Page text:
The following are some tips to make your Rideau cycling journey a safe and pleasant experience
- Type of Bicycle - basically whatever you normally use. Since most of the touring will be on paved roads, a road or hybrid bike is best. Be aware though that the shoulders of many of the local roads are gravel or sand (favouring wider tires). Mountain bikes have more rolling resistance, and hence require more effort for the same distance. However they are handy if you decide to go "offroad" and explore a trail or gravel backroad.
- Maintenance - your bicycle should be in good condition - check tires and brakes before you start. Carry a pump, a spare tube, patch kit and a basic tool kit to remove and replace the wheel, tire and tube, and for minor adjustments.
- Equipment - carry sufficient food and water. Ensure that you are adequately prepared for hot, cold or wet weather. Also carry a road map of Eastern Ontario.
- Wear a Helmet - for adults this is matter of personal preference but for those highway cycling under the age of 18, it's the law. The helmet should be specifically designed for bicycle riding. To quote the law: "No person [amended by regulation to exempt those 18 years of age or older] shall ride on or operate a bicycle on a highway unless the person is wearing a bicycle helmet that complies with the regulations and the chin strap of the helmet is securely fastened under the chin."
- Dress Visibly - The brighter the better. A blaze orange safety vest with reflective stripes is a good investment, it can be worn over any type of clothing. Most of the Rideau tours are on roads with some traffic - so BE VISIBLE.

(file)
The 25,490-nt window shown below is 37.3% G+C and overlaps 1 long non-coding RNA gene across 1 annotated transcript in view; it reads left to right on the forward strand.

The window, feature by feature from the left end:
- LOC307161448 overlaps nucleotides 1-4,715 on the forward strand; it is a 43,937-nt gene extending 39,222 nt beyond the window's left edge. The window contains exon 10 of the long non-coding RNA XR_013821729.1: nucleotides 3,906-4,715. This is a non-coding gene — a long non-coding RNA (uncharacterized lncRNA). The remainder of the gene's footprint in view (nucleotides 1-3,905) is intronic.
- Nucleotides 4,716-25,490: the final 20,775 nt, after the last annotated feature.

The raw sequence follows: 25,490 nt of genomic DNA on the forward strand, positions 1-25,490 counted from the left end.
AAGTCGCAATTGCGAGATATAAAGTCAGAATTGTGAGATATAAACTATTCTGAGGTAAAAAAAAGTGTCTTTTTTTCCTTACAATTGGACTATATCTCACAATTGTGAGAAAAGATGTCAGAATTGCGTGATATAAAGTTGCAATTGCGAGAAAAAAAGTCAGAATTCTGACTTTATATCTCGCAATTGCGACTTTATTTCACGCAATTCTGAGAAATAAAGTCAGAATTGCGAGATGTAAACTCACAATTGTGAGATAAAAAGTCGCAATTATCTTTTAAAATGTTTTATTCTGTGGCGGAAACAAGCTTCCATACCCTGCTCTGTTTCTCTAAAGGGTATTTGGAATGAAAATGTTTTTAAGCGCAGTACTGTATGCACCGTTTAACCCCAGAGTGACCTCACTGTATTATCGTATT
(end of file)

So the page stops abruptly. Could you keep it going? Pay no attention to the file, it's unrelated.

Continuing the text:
- Dress Appropriately - In rain, wear a rain cape or rain coat and pants. Dress in layers for temperature changes.
- Use Packs or Racks - Saddlebags, racks, baskets, small backpacks - all are good ways to carry packages, freeing your hands for safe riding. Let your bicycle be the packhorse
- Use Lights at Night - Bicycling along roadways at night is not recommended, however, if you must then be sure to use a strong headlight, rear reflector and/or tail light, and wear reflective clothing (i.e. safety vest).
- Watch for Chasing Dogs - Ignore them or try a firm, loud "NO". If the dog doesn't stop, dismount with your bike between you and the dog. Do not risk a collision with a vehicle while trying to avoid the dog.
- Use Hand Signals - Hand signals tell motorists what you intend to do. Signal as a matter of law, of courtesy, and of self-protection. In some right-turn situations, an outstreched arm is more visible to those behind you. Signal before you turn (not during) and keep both hands on the handlebars at all other times.
To quote the law:
How to signal manually - when the signal is given by means of the hand and arm, the driver or operator shall indicate his or her intention to turn;
- to the left, by extending the hand and arm horizontally and beyond the left side of the vehicle; or
- to the right, by extending the hand and arm upward and beyond the left side of the vehicle.
- a person on a bicycle may indicate the intention to turn to the right by extending the right hand and arm horizontally and beyond the right side of the bicycle.